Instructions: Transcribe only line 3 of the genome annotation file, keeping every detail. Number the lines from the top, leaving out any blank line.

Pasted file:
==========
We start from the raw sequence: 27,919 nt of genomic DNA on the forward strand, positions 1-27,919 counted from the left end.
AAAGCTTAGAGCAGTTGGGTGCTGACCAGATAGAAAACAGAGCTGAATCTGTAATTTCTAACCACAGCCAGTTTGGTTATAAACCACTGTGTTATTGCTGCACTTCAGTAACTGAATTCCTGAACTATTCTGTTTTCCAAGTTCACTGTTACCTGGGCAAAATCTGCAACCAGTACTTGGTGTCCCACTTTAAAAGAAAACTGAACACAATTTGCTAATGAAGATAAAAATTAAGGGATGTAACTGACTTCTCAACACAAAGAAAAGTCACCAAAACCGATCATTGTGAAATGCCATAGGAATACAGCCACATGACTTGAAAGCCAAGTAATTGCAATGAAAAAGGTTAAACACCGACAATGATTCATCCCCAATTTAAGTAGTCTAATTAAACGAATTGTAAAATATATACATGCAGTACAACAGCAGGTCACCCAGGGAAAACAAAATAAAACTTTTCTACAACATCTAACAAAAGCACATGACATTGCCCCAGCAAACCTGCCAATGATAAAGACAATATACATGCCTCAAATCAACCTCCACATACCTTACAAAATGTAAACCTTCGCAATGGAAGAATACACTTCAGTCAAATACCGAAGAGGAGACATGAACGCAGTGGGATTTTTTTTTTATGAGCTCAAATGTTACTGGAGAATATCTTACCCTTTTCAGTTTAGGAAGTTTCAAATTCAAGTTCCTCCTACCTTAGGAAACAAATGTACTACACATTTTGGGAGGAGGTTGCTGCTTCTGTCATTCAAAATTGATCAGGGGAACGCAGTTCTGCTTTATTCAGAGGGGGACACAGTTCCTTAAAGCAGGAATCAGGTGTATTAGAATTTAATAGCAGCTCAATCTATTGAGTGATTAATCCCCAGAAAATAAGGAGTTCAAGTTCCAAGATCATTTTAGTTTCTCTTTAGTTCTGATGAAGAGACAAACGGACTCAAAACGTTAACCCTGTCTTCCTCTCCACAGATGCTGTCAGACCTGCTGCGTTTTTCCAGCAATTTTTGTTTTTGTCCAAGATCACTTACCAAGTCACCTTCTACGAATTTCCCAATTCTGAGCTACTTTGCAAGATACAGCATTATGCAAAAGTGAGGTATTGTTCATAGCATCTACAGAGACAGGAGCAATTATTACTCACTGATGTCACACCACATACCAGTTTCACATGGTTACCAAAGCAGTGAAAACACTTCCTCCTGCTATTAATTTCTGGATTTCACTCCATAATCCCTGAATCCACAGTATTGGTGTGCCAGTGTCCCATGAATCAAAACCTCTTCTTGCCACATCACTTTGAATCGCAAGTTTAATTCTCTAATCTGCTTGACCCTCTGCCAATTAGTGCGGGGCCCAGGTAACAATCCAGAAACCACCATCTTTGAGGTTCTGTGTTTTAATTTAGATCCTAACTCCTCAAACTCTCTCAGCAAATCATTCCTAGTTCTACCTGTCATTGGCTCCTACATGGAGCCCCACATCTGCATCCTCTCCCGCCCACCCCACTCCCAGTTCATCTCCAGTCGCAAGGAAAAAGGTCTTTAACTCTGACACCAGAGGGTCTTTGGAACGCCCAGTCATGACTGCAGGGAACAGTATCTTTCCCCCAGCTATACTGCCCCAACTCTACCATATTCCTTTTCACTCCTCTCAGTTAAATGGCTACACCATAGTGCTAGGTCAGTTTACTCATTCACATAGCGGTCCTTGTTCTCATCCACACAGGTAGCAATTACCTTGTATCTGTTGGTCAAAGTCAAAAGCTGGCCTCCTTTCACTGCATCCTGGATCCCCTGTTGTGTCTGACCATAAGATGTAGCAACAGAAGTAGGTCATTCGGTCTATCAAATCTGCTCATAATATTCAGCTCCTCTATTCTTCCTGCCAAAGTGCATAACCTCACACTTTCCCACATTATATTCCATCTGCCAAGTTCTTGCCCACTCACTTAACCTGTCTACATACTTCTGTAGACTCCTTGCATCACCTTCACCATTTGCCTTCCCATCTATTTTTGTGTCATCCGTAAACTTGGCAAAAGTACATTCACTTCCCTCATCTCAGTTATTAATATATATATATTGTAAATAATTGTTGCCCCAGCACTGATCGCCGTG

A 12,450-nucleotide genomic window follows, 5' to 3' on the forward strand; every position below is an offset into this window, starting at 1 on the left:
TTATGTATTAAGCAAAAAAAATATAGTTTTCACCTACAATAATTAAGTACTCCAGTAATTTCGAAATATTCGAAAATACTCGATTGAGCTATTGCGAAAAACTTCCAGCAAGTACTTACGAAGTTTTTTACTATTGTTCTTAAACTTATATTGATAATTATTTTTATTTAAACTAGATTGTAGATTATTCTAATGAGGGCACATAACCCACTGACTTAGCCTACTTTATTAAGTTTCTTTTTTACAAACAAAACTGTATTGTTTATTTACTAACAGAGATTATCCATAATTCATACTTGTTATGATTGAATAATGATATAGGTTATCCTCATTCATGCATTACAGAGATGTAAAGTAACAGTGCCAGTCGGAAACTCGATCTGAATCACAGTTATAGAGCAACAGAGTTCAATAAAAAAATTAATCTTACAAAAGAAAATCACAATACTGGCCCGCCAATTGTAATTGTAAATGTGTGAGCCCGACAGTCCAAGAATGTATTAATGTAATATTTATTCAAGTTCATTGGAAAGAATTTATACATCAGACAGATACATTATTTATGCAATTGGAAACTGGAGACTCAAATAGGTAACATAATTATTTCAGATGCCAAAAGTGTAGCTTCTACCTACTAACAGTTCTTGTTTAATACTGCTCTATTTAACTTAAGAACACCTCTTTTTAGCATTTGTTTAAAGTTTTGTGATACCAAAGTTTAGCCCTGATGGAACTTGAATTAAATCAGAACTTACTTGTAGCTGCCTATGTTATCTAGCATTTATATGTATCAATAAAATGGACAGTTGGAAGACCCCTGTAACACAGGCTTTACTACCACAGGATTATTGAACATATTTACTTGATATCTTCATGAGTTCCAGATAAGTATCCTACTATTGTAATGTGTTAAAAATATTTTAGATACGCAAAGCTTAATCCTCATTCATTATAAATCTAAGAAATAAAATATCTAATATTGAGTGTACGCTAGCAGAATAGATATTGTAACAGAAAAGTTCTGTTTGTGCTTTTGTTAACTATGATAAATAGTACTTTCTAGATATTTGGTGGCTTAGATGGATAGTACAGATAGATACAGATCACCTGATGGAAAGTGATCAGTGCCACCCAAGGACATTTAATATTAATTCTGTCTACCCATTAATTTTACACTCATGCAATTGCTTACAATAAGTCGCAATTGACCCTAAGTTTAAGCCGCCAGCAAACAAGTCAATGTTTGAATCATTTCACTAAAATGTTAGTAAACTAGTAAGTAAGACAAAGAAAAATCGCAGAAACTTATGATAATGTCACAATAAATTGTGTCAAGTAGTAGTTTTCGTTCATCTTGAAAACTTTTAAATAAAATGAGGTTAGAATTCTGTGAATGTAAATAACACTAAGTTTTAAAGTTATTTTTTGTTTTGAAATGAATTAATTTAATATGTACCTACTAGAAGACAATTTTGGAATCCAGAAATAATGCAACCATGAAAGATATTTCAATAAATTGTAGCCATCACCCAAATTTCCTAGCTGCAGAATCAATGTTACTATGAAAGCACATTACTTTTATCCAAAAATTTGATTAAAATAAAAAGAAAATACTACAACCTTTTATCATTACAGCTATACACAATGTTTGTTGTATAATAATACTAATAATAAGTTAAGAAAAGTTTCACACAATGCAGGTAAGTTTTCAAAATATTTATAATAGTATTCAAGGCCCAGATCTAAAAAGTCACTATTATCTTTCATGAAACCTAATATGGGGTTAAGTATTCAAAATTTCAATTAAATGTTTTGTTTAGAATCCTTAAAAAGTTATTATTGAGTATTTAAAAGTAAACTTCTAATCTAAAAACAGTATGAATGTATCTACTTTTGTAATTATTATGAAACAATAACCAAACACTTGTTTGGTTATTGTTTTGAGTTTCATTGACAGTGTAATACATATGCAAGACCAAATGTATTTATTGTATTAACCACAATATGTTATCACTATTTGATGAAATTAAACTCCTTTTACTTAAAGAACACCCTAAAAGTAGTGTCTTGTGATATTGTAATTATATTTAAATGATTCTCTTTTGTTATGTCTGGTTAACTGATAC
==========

A 12,450-nucleotide genomic window follows, 5' to 3' on the forward strand; every position below is an offset into this window, starting at 1 on the left: